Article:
Corrected: Clashes erupt after Congo vote campaigning halted in Kinshasa
By Giulia Paravicini KINSHASA (Reuters) - (The story corrects spokeswoman's surname in paragraph 3, adds dropped word) Police fired tear gas to disperse rock-throwing opposition supporters in Democratic Republic of Congo's capital on Wednesday after the governor ordered a halt to campaigning ahead of Sunday's presidential vote for security fears. The decision by Governor Andre Kimbuta, of the ruling coalition, follows crackdowns by security forces last week that killed at least seven people and a fire that destroyed thousands of voting machines. Some media reported the election might be delayed for a few days due to problems moving vote materials round the country, but electoral commission spokeswoman Marie-France Idikayi denied that
By Giulia Paravicini
KINSHASA (Reuters) - (The story corrects spokeswoman's surname in paragraph 3, adds dropped word)
Police fired tear gas to disperse rock-throwing opposition supporters in Democratic Republic of Congo's capital on Wednesday after the governor ordered a halt to campaigning ahead of Sunday's presidential vote for security fears.
The decision by Governor Andre Kimbuta, of the ruling coalition, follows crackdowns by security forces last week that killed at least seven people and a fire that destroyed thousands of voting machines.
Some media reported the election might be delayed for a few days due to problems moving vote materials round the country, but electoral commission spokeswoman Marie-France Idikayi denied that.
On the outskirts of Kinshasa, carloads of police using pink tear gas blocked supporters of opposition candidate Martin Fayulu, who was trying to enter the city on his way to a rally, a witness said.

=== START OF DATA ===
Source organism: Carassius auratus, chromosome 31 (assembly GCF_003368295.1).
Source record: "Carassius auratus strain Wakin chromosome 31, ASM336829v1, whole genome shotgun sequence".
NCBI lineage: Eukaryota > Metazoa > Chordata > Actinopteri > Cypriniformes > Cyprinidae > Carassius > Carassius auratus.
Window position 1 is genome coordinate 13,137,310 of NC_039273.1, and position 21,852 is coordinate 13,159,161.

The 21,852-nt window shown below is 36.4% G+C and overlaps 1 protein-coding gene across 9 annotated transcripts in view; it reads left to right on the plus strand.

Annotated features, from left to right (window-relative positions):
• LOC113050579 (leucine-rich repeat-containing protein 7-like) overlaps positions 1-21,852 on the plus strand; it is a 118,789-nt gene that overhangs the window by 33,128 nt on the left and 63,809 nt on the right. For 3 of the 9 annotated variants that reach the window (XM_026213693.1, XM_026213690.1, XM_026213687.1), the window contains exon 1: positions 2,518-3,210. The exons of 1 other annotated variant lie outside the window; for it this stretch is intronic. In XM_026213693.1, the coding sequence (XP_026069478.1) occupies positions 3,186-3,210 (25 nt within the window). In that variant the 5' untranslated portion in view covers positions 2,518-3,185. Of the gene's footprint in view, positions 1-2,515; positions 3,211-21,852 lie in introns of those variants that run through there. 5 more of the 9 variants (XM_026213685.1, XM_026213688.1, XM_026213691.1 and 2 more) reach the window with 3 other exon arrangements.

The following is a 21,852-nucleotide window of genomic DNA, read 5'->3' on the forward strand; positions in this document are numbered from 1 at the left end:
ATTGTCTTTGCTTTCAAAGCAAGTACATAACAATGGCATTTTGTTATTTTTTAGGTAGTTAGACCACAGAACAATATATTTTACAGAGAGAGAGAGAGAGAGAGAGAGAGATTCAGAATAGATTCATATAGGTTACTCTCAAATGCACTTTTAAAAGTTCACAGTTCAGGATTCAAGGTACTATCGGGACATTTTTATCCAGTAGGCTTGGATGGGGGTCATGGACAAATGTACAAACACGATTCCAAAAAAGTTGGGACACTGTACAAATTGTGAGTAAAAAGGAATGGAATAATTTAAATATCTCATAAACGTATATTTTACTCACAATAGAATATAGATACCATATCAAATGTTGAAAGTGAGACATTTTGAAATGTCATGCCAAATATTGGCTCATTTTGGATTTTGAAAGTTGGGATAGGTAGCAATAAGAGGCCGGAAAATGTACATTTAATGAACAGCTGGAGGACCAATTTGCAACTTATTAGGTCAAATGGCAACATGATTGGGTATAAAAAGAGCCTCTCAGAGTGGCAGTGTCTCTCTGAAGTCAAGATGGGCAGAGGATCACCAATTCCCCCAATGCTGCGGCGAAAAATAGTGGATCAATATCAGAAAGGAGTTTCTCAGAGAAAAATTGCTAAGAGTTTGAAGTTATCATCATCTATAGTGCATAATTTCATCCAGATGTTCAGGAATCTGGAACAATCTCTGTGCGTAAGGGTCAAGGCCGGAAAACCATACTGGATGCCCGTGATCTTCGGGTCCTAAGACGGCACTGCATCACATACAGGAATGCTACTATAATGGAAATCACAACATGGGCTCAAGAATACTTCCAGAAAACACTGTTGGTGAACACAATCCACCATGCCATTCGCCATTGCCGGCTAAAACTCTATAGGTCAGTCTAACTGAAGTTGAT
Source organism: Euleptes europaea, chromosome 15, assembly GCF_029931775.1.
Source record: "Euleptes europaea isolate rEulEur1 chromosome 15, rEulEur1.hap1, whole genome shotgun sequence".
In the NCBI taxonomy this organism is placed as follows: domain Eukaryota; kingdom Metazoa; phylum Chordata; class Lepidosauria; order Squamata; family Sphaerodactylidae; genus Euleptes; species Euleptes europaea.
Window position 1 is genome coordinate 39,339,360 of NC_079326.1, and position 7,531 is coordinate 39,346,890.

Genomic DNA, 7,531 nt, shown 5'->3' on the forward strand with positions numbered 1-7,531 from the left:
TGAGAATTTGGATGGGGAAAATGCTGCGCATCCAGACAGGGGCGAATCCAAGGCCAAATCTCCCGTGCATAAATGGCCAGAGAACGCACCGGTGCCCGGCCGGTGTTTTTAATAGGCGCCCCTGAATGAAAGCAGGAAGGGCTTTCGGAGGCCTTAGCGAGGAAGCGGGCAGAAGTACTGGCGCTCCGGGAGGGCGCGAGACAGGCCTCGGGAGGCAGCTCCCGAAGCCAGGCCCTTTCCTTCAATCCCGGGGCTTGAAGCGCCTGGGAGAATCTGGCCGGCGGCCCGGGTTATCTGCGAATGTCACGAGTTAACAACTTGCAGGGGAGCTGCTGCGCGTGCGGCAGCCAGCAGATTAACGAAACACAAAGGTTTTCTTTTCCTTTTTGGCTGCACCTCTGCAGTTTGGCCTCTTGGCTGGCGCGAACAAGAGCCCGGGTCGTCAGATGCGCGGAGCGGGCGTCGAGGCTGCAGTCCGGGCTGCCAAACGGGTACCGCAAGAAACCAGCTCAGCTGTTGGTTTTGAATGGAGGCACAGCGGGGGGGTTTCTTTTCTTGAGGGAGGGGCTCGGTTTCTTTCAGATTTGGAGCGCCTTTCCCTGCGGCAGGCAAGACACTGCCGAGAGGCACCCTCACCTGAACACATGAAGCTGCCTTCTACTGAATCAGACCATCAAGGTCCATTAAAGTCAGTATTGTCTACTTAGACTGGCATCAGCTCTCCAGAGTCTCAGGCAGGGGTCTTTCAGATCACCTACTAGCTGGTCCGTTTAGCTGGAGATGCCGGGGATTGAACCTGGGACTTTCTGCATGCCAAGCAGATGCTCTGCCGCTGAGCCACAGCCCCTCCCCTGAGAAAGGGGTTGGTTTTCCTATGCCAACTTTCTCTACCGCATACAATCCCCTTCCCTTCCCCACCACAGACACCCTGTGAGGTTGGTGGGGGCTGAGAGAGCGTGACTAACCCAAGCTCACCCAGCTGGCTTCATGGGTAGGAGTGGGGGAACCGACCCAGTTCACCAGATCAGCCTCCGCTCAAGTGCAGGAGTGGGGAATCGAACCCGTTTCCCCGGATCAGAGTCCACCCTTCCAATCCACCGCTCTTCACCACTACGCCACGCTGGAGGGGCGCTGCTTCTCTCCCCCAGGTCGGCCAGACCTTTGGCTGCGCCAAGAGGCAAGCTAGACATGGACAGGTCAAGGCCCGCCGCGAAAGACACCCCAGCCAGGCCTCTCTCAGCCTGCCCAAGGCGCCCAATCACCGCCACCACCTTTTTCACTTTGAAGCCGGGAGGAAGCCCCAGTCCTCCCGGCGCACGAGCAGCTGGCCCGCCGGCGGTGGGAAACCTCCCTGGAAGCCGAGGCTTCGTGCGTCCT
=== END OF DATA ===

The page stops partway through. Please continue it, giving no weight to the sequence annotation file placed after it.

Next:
"What are they scared of? I only have God and my people," Fayulu said in a tweet. Campaign workers later told supporters, who had turned up for the rally in Kinshasa's N'Djili neighbourhood, that it was cancelled.
Police did not respond to a request for comment.
The election, originally scheduled for 2016, is meant to choose a successor for President Joseph Kabila, due to step down after 18 years in power. If successful, it would be Congo's first democratic transfer of power, but Kinshasa authorities said they feared violence.
"The information in our possession attests that in all the political camps of the main presidential candidates, extremists have prepared and are preparing for a street confrontation in the city of Kinshasa during election campaign activities," Kimbuta said in a statement, without giving further details.
Kinshasa is an opposition stronghold, where security forces killed dozens during protests against Kabila's refusal to step down when his mandate officially expired two years ago.
Campaigning was due to end at midnight on Friday in the race between Kabila's preferred successor, Emmanuel Ramazani Shadary, and two main challengers, Fayulu and Felix Tshisekedi.
Their camps rejected the ban.
"We cannot submit to a law that violates not only well established principles but that also violates the rights and freedoms of the candidates," said Jean-Marc Kabund, secretary-general of Tshisekedi's party.
Opposition leaders say the government is trying to rig the results with new electronic voting machines and falsified voter registrations. The government denies that.
Governor Kimbuta said the only way candidates could campaign in Kinshasa would be via media, where Shadary has a big advantage due to sizeable campaign funds and state or ruling party control of many media outlets.
However, a rare national opinion poll in October showed Tshisekedi leading the race with 36 percent, well ahead of Shadary's 16 percent. Fayulu had 8 percent.
Congolese hope the election draws a line under decades of conflict and authoritarian rule. Millions died in two wars around the turn of the century and dozens of militia remain active near the eastern borders.
More than 100 people have died in clashes this week between rival ethnic groups in the normally peaceful northwest, local activists told Reuters.
(Additional reporting by Stanis Bujakera; Writing by Aaron Ross; Editing by Andrew Cawthorne and Jon Boyle)
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